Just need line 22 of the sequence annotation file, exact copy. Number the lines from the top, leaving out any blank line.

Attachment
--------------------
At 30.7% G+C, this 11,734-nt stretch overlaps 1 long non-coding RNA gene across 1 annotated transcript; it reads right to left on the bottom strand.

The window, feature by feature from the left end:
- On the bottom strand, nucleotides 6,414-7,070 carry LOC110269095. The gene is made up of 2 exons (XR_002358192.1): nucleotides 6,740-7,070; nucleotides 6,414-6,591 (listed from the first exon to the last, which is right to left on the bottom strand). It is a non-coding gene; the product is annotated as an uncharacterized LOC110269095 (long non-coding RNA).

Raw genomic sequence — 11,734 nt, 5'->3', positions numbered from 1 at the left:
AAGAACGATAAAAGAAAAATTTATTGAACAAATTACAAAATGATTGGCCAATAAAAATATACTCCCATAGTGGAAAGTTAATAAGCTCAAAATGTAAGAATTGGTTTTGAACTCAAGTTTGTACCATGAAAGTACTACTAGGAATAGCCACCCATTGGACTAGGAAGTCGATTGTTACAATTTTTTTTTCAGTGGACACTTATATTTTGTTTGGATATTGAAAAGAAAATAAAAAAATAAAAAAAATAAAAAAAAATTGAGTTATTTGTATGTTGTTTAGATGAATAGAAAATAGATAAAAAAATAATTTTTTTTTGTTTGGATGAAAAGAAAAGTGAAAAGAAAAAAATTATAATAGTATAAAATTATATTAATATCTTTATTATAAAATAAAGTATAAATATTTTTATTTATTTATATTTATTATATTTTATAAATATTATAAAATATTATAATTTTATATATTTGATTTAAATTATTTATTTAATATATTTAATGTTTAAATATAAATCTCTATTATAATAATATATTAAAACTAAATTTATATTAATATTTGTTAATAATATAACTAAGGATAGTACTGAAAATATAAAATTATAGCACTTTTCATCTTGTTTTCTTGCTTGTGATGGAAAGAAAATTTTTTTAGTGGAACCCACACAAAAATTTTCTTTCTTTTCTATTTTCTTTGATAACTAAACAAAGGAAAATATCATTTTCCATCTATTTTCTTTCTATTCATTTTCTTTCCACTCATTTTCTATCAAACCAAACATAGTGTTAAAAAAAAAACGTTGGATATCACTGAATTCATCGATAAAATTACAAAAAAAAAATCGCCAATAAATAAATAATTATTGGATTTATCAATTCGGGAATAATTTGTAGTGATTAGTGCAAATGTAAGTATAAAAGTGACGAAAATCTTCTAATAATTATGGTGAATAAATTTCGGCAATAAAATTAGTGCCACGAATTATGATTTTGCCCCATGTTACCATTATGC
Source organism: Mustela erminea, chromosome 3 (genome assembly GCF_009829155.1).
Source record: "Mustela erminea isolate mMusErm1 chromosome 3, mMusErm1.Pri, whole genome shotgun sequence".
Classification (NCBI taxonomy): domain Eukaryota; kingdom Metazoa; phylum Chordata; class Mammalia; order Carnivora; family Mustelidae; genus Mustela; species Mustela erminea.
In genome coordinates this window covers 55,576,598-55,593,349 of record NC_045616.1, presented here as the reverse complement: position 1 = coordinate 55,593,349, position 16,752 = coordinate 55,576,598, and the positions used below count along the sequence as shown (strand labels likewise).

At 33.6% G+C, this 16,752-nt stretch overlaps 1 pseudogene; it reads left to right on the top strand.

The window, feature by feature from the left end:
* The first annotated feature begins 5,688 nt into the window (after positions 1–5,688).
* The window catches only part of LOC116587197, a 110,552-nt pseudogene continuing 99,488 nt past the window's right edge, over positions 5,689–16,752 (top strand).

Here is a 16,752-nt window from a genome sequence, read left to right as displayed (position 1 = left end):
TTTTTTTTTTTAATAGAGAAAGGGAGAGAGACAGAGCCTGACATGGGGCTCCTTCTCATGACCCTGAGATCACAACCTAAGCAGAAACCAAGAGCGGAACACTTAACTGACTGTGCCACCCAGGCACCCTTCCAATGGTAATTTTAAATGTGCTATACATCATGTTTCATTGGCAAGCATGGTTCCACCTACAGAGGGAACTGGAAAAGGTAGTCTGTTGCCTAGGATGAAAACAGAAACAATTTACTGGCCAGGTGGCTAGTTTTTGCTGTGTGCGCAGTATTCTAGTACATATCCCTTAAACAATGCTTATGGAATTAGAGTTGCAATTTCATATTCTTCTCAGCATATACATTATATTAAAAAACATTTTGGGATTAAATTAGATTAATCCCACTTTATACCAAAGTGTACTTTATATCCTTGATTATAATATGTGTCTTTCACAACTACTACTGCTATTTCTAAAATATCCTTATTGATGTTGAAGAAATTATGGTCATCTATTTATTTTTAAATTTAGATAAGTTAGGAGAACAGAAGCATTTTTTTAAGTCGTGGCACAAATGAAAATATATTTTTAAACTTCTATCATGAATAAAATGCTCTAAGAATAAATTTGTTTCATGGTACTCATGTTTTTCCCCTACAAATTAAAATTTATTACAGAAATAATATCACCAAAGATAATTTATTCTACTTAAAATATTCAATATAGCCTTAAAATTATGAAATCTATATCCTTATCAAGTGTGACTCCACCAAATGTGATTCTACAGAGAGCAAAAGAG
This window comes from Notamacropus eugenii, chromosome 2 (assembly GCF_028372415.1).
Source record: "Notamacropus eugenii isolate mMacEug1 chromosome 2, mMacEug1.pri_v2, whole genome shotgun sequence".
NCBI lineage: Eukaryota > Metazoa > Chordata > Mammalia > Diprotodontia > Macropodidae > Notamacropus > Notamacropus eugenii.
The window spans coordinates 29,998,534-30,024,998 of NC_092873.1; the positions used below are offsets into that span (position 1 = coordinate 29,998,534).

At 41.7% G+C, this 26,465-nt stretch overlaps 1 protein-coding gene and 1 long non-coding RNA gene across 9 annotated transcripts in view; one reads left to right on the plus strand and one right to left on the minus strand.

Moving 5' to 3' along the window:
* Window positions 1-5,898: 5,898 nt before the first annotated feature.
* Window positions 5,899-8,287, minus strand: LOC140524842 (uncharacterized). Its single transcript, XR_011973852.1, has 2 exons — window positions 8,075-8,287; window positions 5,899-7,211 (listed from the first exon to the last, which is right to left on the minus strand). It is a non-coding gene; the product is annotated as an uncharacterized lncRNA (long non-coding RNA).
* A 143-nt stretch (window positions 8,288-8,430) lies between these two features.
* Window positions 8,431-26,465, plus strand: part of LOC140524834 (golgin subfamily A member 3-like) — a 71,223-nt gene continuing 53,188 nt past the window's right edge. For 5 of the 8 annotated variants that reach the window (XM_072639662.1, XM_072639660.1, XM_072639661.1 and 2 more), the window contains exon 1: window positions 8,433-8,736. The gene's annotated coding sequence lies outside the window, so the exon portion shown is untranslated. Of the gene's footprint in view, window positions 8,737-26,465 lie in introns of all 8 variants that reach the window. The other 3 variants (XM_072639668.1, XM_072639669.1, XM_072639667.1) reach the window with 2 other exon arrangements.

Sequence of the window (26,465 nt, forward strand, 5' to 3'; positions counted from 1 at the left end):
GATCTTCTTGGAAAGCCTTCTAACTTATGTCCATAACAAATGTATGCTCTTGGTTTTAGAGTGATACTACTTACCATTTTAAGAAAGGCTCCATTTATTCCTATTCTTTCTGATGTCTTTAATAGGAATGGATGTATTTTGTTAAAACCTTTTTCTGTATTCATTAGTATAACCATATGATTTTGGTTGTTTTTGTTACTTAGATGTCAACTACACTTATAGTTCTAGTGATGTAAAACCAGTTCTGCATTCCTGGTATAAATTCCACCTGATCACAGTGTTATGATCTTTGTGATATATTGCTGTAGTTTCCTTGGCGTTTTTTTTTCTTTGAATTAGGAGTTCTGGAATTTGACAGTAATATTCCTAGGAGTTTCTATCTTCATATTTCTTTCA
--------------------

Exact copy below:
* Window positions 1-5,898: 5,898 nt before the first annotated feature.